I can’t believe I’ve not spent any decent saddle time with the new GS Adventure, prior to writing this article. I mean, I;ve rode the 1150’s and 1200’s plenty of times, but the new liquid cooled model just never made its way to my table.

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There is a road presence about the big old boxer that very few other adventure bikes can mimic or copy. The new daylight running lamp, which is integrated into the headlight also looks pretty bad ass, especially in the rear view mirror of any cager. If you add the two super bright LED spotlights, It’s pretty hard to mistake for anything else on the road.

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The GS Adventure is meant for tall people. Forget it if you are under 1.8 meters (short). This is also one of the very few bikes that I’ve gotten on and it actually fitted my 1.95-meter frame like a glove. So getting back to it, if you are not gifted in the height department, look elsewhere, even though there is a low seat available, the sheer size and weight of the bike will get intimidating.

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The 125 horsepower liquid-cooled boxer twin is one of the main features here. The power delivery is nothing short of smooth and linear. While being slightly down on power from the likes of the KTM 1190, the power delivery is much more predictable and roll-on power in 6th gear really is impressive all due to the mammoth torque of 125 nm at 6500rpm. The fuel consumption is claimed at mid 5l/100km overall, but I found the sweet spot about a liter thirstier, with my overall everyday consumption sitting at about 6.5l/100km. This will still give you pretty decent tank range from the 30l fuel tank.

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The GS Adventure is standard with 2 riding modes, but ours came with the optional with the Dynamic, Touring and Comfort pack, which also included additionally to the Road and Rain; Enduro, Enduro Pro and Dynamic modes. Each of them vastly changing the overall setup and feel of the bike. I particularly liked the Enduro Pro setting for riding off road, where there were little to no electronic intrusion. The Brembo ABS must be one of the most powerful setups I’ve felt on any Adventure bike and I use to think that the Super Tenere had its ABS sorted off the road. It seems BMW has just trumped that… by a mile and if you combine that with the ESA (electronic suspension adjustment) it really makes a very competent off road machine.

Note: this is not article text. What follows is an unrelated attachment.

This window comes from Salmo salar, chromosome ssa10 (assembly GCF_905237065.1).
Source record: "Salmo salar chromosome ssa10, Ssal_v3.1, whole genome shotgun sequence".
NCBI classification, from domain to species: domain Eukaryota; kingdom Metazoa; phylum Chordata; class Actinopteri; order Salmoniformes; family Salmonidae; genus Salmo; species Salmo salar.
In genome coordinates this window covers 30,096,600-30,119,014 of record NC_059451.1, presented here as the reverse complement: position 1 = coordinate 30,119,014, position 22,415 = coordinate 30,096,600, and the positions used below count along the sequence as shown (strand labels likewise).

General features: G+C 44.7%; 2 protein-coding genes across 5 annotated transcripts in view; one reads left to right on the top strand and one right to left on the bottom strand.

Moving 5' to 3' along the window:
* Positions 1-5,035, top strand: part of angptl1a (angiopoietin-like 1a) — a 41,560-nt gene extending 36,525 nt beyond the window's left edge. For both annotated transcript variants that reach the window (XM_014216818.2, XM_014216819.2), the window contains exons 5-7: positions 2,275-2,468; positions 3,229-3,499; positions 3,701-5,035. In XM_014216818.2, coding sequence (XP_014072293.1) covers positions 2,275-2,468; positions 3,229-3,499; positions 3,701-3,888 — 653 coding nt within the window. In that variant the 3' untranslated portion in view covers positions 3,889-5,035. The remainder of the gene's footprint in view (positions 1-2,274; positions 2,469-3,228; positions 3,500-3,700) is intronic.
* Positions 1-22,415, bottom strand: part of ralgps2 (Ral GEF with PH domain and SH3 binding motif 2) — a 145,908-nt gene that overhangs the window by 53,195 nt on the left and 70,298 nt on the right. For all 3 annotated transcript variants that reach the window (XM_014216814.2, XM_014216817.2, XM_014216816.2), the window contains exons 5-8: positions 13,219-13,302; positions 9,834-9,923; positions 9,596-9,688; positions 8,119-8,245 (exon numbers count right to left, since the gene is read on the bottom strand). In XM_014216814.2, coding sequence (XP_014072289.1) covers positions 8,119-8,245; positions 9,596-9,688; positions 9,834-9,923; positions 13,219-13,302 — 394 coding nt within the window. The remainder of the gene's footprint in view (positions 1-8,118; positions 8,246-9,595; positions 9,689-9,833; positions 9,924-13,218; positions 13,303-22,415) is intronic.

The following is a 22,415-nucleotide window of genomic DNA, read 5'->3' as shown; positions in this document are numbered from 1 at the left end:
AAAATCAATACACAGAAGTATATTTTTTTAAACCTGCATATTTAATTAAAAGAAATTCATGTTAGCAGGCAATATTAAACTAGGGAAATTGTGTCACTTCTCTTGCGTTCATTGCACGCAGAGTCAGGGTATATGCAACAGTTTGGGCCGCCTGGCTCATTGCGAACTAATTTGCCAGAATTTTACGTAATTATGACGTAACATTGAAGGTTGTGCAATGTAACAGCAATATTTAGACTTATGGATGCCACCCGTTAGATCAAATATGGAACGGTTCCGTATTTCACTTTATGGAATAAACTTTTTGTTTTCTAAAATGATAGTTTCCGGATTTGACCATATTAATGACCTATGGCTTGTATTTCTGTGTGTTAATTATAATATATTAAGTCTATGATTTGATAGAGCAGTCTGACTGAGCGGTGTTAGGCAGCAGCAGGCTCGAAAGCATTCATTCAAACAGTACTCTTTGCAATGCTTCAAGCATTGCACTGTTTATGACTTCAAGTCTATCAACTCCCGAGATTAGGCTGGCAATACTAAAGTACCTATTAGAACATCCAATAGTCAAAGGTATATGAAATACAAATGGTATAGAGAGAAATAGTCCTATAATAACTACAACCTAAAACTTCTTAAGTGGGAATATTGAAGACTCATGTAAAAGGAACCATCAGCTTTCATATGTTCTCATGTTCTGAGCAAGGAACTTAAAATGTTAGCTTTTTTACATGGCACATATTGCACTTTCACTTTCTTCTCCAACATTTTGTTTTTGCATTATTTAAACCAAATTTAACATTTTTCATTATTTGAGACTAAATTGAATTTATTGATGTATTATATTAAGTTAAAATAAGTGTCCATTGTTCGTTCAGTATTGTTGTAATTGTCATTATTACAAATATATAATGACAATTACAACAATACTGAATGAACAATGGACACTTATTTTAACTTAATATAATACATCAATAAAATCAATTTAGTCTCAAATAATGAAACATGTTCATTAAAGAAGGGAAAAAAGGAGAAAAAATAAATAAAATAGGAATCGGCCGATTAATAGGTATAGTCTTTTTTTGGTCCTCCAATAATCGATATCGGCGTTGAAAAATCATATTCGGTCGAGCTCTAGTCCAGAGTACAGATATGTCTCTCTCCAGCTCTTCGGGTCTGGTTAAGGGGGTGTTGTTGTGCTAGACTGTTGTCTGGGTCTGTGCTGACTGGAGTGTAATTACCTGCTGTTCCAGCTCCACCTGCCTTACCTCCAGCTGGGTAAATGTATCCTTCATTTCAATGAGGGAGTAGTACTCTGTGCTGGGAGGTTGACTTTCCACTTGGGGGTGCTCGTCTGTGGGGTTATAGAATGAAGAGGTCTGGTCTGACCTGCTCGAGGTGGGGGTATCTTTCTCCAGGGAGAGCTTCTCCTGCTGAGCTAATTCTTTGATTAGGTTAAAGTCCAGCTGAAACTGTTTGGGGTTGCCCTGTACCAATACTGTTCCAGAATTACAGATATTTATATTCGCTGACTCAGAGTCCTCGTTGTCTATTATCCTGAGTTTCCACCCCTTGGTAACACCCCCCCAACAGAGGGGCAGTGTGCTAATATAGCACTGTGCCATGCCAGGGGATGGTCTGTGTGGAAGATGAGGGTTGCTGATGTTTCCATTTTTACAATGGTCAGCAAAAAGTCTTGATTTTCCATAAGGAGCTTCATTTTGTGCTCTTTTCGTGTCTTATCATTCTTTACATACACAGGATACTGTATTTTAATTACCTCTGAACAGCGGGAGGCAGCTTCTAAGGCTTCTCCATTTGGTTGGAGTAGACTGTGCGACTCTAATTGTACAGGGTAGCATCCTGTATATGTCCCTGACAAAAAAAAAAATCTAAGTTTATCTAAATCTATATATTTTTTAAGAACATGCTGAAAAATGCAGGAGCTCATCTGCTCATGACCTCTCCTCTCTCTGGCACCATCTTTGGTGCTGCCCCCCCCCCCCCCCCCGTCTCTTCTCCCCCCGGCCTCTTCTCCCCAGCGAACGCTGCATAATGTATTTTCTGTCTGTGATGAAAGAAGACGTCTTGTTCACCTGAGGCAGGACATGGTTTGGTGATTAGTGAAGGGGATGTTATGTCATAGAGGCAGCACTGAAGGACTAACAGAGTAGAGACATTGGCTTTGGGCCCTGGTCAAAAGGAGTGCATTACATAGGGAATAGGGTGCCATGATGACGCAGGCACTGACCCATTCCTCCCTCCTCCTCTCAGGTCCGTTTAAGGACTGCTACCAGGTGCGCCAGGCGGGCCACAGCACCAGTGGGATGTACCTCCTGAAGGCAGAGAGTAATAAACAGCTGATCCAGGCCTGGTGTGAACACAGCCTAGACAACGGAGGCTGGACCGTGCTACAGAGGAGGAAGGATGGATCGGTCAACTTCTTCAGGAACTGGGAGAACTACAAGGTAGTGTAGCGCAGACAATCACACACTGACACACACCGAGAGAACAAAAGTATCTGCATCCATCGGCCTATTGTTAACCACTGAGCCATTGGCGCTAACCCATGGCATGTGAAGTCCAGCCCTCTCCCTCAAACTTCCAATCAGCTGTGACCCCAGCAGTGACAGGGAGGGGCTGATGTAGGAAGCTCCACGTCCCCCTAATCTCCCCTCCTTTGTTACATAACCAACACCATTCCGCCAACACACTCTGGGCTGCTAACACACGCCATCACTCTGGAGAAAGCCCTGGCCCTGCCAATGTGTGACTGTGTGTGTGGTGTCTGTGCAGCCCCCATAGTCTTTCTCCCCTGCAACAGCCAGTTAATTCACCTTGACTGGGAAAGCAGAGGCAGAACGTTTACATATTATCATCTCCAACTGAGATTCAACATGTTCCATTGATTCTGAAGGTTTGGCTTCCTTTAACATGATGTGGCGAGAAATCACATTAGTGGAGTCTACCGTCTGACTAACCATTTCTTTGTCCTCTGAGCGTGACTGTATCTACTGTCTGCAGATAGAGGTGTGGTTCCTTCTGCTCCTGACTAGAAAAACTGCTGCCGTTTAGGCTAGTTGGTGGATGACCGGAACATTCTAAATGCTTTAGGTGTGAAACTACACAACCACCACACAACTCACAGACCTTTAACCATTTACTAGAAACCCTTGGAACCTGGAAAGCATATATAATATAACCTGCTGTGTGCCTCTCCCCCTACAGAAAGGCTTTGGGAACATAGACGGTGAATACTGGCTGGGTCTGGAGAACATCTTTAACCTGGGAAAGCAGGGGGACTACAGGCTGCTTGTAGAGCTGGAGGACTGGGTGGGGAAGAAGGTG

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Comfort has been well taken care of with the likes of a hand adjustable (for height) screen, very well designed wind deflectors (hand guards), optional heated grips and obviously the best of all, optional cruise control, which just makes any long journey a breeze. All of these “options” are standard with the touring package, which I personally wouldn’t order the bike without.

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The GS Adventure has really evolved into a segment leader and me really don’t know why people are still buying conventional sports bikes. The GS is extremely competent on the black stuff and with the right pilot, I can easily see it hanging with the superbikes. The only downside is the hefty weight of 260kg (wet). The factory fitted Anakee 3 tires which are very road biased wouldn’t be my 1st choice for any mild off road work, actually really surprised me too. It’s proof that you don’t need a set of TKC’s or E07’s to hit the back tracks. Finding alternate sizes in the 170 rear can still be a problem when looking for tires with a bit more “meat” on it. For now, you are limited to the likes of the Pirelli Rallye, TKC’s and Karoo 3’s.

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The BMW GS adventure surely has to be the king of long distance dirt travel and I can’t see it being dethroned anytime soon.

 

The 2016 BMW R1200GS Adventure has a retail price of R239 900.